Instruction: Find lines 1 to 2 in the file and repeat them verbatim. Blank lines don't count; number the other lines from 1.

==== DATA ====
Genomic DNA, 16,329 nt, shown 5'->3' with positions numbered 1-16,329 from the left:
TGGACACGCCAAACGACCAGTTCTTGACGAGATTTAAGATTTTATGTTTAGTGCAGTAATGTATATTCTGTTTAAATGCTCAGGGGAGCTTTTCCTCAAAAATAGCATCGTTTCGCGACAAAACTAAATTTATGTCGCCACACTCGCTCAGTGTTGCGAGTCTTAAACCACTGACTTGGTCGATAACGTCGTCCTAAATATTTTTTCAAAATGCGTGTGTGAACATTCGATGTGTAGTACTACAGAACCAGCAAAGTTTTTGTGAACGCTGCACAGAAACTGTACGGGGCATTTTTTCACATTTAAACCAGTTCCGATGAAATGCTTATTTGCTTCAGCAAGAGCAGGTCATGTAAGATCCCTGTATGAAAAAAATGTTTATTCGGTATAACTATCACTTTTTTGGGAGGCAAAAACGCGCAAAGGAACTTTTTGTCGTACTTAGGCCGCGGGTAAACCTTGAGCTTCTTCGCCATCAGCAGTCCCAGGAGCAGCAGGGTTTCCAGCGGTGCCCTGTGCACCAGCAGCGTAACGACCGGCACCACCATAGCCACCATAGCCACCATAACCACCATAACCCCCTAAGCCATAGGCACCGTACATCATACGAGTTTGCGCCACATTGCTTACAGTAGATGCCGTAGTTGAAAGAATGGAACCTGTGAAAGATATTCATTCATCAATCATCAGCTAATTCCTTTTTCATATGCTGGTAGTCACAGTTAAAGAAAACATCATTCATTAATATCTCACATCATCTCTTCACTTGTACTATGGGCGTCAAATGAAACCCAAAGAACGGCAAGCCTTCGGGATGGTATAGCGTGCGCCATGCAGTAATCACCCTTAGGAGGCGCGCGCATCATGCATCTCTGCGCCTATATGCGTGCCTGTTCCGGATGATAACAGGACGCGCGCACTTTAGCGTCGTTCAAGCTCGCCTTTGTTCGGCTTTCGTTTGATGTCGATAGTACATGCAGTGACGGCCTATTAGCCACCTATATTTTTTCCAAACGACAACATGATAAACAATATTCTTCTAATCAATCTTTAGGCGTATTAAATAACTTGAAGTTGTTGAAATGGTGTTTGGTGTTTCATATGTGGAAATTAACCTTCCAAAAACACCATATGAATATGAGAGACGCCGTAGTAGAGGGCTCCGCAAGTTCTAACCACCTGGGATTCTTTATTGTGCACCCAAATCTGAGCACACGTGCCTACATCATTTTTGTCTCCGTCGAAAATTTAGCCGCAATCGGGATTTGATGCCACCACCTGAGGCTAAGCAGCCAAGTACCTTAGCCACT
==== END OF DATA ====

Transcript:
Genomic DNA, 16,329 nt, shown 5'->3' with positions numbered 1-16,329 from the left:
TGGACACGCCAAACGACCAGTTCTTGACGAGATTTAAGATTTTATGTTTAGTGCAGTAATGTATATTCTGTTTAAATGCTCAGGGGAGCTTTTCCTCAAAAATAGCATCGTTTCGCGACAAAACTAAATTTATGTCGCCACACTCGCTCAGTGTTGCGAGTCTTAAACCACTGACTTGGTCGATAACGTCGTCCTAAATATTTTTTCAAAATGCGTGTGTGAACATTCGATGTGTAGTACTACAGAACCAGCAAAGTTTTTGTGAACGCTGCACAGAAACTGTACGGGGCATTTTTTCACATTTAAACCAGTTCCGATGAAATGCTTATTTGCTTCAGCAAGAGCAGGTCATGTAAGATCCCTGTATGAAAAAAATGTTTATTCGGTATAACTATCACTTTTTTGGGAGGCAAAAACGCGCAAAGGAACTTTTTGTCGTACTTAGGCCGCGGGTAAACCTTGAGCTTCTTCGCCATCAGCAGTCCCAGGAGCAGCAGGGTTTCCAGCGGTGCCCTGTGCACCAGCAGCGTAACGACCGGCACCACCATAGCCACCATAGCCACCATAACCACCATAACCCCCTAAGCCATAGGCACCGTACATCATACGAGTTTGCGCCACATTGCTTACAGTAGATGCCGTAGTTGAAAGAATGGAACCTGTGAAAGATATTCATTCATCAATCATCAGCTAATTCCTTTTTCATATGCTGGTAGTCACAGTTAAAGAAAACATCATTCATTAATATCTCACATCATCTCTTCACTTGTACTATGGGCGTCAAATGAAACCCAAAGAACGGCAAGCCTTCGGGATGGTATAGCGTGCGCCATGCAGTAATCACCCTTAGGAGGCGCGCGCATCATGCATCTCTGCGCCTATATGCGTGCCTGTTCCGGATGATAACAGGACGCGCGCACTTTAGCGTCGTTCAAGCTCGCCTTTGTTCGGCTTTCGTTTGATGTCGATAGTACATGCAGTGACGGCCTATTAGCCACCTATATTTTTTCCAAACGACAACATGATAAACAATATTCTTCTAATCAATCTTTAGGCGTATTAAATAACTTGAAGTTGTTGAAATGGTGTTTGGTGTTTCATATGTGGAAATTAACCTTCCAAAAACACCATATGAATATGAGAGACGCCGTAGTAGAGGGCTCCGCAAGTTCTAACCACCTGGGATTCTTTATTGTGCACCCAAATCTGAGCACACGTGCCTACATCATTTTTGTCTCCGTCGAAAATTTAGCCGCAATCGGGATTTGATGCCACCACCTGAGGCTAAGCAGCCAAGTACCTTAGCCACT